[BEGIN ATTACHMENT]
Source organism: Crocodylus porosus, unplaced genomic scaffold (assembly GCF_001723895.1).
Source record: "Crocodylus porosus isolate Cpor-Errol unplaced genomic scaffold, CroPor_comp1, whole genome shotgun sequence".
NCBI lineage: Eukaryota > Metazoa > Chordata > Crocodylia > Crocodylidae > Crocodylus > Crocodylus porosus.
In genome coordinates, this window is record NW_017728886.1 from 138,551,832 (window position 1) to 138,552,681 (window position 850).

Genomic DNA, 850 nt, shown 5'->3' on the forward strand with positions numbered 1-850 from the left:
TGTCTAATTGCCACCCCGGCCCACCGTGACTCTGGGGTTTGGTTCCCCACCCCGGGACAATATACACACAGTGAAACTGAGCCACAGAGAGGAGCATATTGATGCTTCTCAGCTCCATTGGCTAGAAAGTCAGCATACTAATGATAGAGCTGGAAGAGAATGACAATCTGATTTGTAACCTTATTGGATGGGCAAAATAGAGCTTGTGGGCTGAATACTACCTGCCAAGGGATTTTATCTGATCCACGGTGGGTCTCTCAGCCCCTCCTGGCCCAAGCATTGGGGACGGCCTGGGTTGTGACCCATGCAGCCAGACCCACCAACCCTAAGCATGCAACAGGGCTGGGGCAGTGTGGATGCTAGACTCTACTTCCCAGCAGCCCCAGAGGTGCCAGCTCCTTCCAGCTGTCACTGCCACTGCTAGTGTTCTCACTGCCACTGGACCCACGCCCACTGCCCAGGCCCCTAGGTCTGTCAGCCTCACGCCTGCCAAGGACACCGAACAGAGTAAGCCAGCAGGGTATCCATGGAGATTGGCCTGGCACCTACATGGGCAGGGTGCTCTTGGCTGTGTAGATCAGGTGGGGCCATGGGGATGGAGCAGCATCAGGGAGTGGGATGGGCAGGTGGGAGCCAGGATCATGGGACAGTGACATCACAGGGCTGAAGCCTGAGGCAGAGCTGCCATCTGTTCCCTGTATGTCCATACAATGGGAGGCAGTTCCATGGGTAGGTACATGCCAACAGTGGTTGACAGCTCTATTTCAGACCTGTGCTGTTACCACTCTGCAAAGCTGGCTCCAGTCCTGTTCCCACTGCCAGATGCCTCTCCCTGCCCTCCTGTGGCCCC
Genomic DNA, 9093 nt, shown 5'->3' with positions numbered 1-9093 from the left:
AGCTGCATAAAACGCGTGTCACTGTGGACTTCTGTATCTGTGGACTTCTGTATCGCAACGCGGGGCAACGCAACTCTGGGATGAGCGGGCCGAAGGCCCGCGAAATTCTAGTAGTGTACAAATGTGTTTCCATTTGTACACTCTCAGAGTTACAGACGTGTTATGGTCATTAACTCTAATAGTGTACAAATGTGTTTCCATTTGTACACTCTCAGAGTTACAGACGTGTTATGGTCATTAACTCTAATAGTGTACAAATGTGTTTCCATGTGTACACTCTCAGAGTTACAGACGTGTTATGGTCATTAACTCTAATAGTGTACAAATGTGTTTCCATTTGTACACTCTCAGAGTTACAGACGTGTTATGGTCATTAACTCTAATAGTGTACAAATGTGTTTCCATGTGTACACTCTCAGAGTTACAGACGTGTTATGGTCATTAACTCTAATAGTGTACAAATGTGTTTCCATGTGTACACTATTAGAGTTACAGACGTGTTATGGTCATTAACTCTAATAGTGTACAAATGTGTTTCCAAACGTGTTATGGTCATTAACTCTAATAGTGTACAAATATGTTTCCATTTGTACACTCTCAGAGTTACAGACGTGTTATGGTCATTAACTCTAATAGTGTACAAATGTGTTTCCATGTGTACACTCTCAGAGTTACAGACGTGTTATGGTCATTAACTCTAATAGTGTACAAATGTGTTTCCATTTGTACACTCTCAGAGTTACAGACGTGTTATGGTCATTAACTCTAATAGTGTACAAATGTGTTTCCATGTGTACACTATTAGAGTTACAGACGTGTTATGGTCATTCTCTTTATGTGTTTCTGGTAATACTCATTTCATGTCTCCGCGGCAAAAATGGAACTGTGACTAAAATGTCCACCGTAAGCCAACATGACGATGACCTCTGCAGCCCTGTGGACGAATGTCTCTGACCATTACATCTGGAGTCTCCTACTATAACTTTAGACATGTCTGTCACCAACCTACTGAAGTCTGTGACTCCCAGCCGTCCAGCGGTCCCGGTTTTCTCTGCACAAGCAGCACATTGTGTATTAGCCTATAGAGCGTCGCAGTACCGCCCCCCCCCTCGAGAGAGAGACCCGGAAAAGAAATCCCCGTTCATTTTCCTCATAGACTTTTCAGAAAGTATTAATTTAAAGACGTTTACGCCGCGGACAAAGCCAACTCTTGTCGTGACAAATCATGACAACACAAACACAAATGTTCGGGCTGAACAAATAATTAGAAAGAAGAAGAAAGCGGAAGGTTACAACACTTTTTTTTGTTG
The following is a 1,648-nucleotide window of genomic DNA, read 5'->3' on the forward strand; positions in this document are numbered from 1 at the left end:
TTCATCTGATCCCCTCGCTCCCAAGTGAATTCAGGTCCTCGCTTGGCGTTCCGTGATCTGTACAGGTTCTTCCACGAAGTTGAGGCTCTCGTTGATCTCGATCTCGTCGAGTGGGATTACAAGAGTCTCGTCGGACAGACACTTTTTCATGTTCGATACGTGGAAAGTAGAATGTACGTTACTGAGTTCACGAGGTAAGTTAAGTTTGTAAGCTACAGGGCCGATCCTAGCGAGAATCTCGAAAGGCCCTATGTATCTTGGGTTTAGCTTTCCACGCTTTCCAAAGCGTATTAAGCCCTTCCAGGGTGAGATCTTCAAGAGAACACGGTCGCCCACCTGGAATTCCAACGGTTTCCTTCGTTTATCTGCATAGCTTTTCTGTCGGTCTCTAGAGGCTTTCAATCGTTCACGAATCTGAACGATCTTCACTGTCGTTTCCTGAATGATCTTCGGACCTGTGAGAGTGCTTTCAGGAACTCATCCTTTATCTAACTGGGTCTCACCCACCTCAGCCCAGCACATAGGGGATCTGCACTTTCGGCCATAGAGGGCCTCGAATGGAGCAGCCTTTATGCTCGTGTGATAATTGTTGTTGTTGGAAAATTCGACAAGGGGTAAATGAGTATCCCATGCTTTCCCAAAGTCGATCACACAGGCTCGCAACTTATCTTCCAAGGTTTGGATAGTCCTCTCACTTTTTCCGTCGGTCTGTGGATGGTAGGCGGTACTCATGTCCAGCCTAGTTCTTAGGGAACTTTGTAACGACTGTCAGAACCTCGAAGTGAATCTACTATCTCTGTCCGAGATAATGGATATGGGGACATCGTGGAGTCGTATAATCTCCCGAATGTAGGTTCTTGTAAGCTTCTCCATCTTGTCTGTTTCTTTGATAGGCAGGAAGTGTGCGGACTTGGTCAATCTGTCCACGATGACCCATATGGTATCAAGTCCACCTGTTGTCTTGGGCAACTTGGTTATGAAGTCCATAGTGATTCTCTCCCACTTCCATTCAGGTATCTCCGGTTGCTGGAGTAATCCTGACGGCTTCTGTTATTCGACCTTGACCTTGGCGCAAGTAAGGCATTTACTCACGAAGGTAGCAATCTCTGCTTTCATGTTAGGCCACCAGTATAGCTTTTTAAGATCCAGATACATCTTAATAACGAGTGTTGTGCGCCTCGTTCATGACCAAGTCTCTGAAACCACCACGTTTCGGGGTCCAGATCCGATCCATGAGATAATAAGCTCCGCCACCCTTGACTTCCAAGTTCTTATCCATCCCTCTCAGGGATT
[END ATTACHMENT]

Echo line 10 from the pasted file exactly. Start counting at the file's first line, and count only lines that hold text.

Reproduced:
TTCATCTGATCCCCTCGCTCCCAAGTGAATTCAGGTCCTCGCTTGGCGTTCCGTGATCTGTACAGGTTCTTCCACGAAGTTGAGGCTCTCGTTGATCTCGATCTCGTCGAGTGGGATTACAAGAGTCTCGTCGGACAGACACTTTTTCATGTTCGATACGTGGAAAGTAGAATGTACGTTACTGAGTTCACGAGGTAAGTTAAGTTTGTAAGCTACAGGGCCGATCCTAGCGAGAATCTCGAAAGGCCCTATGTATCTTGGGTTTAGCTTTCCACGCTTTCCAAAGCGTATTAAGCCCTTCCAGGGTGAGATCTTCAAGAGAACACGGTCGCCCACCTGGAATTCCAACGGTTTCCTTCGTTTATCTGCATAGCTTTTCTGTCGGTCTCTAGAGGCTTTCAATCGTTCACGAATCTGAACGATCTTCACTGTCGTTTCCTGAATGATCTTCGGACCTGTGAGAGTGCTTTCAGGAACTCATCCTTTATCTAACTGGGTCTCACCCACCTCAGCCCAGCACATAGGGGATCTGCACTTTCGGCCATAGAGGGCCTCGAATGGAGCAGCCTTTATGCTCGTGTGATAATTGTTGTTGTTGGAAAATTCGACAAGGGGTAAATGAGTATCCCATGCTTTCCCAAAGTCGATCACACAGGCTCGCAACTTATCTTCCAAGGTTTGGATAGTCCTCTCACTTTTTCCGTCGGTCTGTGGATGGTAGGCGGTACTCATGTCCAGCCTAGTTCTTAGGGAACTTTGTAACGACTGTCAGAACCTCGAAGTGAATCTACTATCTCTGTCCGAGATAATGGATATGGGGACATCGTGGAGTCGTATAATCTCCCGAATGTAGGTTCTTGTAAGCTTCTCCATCTTGTCTGTTTCTTTGATAGGCAGGAAGTGTGCGGACTTGGTCAATCTGTCCACGATGACCCATATGGTATCAAGTCCACCTGTTGTCTTGGGCAACTTGGTTATGAAGTCCATAGTGATTCTCTCCCACTTCCATTCAGGTATCTCCGGTTGCTGGAGTAATCCTGACGGCTTCTGTTATTCGACCTTGACCTTGGCGCAAGTAAGGCATTTACTCACGAAGGTAGCAATCTCTGCTTTCATGTTAGGCCACCAGTATAGCTTTTTAAGATCCAGATACATCTTAATAACGAGTGTTGTGCGCCTCGTTCATGACCAAGTCTCTGAAACCACCACGTTTCGGGGTCCAGATCCGATCCATGAGATAATAAGCTCCGCCACCCTTGACTTCCAAGTTCTTATCCATCCCTCTCAGGGATT